Many rural municipalities were concerned about a proposed reduction to their industrial revenues, but Alberta’s municipal affairs minister has come up with an alternative solution. (Photo contributed)
Energy industry support won’t injure municipalities

Creating new wells or pipelines would result in a three year ‘tax holiday’

Conservative Leader Erin O’Toole and Premier Jason Kenney participated in a livestream on Oct. 17, 2020. (File photo by THE CANADIAN PRESS)
UCP members pass resolution at AGM calling for privately funded health care option

EDMONTON — Members of Alberta’s governing United Conservative Party have narrowly endorsed… Continue reading

“We weren’t sure what to expect with just doing the 50/50. We have been positively surprised with sales so far,” says Craig Fleming, co-chair of the Red Deer Kinsmen Club’s raffle. (Photo by SUSAN ZIELINSKI/Advocate staff)
Non-profits put their money on 50/50 draws

COVID impacts fundraising events

Student taking a math test. (Pixabay photo)
David Marsden: Students need more testing, not less

Testing has been central to Alberta’s response to the COVID-19 pandemic. It’s… Continue reading

Canadian and American flags fly near the Ambassador Bridge at the Canada-USA border crossing in Windsor, Ont. on Saturday, March 21, 2020. Restrictions on non-essential travel between Canada and the United States are being extended until at least Nov. 21. THE CANADIAN PRESS/Rob Gurdebeke
Non-essential travel restrictions at Canada-U. S. border extended to at least Nov. 21

Non-essential travel restrictions at Canada-U. S. border extended to at least Nov. 21

COVID-19 cases in Canada surpass 200,000

COVID-19 cases in Canada surpass 200,000

The Bank of Canada building is seen in Ottawa, Wednesday, April 15, 2020.THE CANADIAN PRESS/Adrian Wyld
Companies have modest hiring plans, low wage growth expectations, Bank of Canada says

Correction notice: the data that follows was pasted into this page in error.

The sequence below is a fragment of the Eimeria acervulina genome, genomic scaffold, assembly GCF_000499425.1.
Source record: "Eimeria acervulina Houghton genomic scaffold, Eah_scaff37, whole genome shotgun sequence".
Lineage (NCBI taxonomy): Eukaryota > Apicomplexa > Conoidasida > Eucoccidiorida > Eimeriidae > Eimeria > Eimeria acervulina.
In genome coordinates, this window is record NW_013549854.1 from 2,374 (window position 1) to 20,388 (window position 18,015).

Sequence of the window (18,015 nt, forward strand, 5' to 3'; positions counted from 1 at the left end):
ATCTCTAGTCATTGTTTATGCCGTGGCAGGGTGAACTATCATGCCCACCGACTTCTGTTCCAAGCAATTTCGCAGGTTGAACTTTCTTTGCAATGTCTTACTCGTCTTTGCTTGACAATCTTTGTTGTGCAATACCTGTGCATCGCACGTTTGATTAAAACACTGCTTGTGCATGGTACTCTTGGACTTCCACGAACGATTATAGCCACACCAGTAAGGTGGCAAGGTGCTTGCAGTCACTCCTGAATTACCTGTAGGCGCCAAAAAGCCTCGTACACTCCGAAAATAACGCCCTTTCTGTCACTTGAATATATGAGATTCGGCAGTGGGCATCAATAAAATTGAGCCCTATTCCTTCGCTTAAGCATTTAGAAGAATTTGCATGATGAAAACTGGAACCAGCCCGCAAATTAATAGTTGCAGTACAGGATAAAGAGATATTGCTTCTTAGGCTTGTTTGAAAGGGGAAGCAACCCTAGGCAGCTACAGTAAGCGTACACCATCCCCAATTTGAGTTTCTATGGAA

Companies have modest hiring plans, low wage growth expectations, Bank of Canada says

The TMX Group logo is shown in Toronto on Friday June 28, 2013. THE CANADIAN PRESS/Aaron Vincent Elkaim
North American stock markets fall on uncertainty over U.S. stimulus before election

North American stock markets fall on uncertainty over U.S. stimulus before election

Nickey Miller, left, and Josie Rudderham, co-owners of Cake and Loaf in Hamilton, Ont., pose outside of their Dundurn Street South storefront location, Monday, October 5, 2020. THE CANADIAN PRESS/Tara Walton
For small businesses that survive COVID, recovery is expected to be difficult

For small businesses that survive COVID, recovery is expected to be difficult

The Bank of Canada building is seen in Ottawa, Wednesday, April 15, 2020.THE CANADIAN PRESS/Adrian Wyld
Companies have modest hiring plans, low wage growth expectations, Bank of Canada says

Companies have modest hiring plans, low wage growth expectations, Bank of Canada says

Pumpjacks draw oil out of the ground in a canola field near Olds, Alta., Thursday, July 16, 2020. Higher oil prices are expected to bolster returns as Canadian energy companies report third-quarter results over the next few weeks but observers say a recent stall in the price recovery and ongoing oil market uncertainty make unlikely any increases in production and spending plans. THE CANADIAN PRESS/Jeff McIntosh
Oil price stall, global uncertainty prompt caution as oil firms roll out Q3 reports

Oil price stall, global uncertainty prompt caution as oil firms roll out Q3 reports

Most Read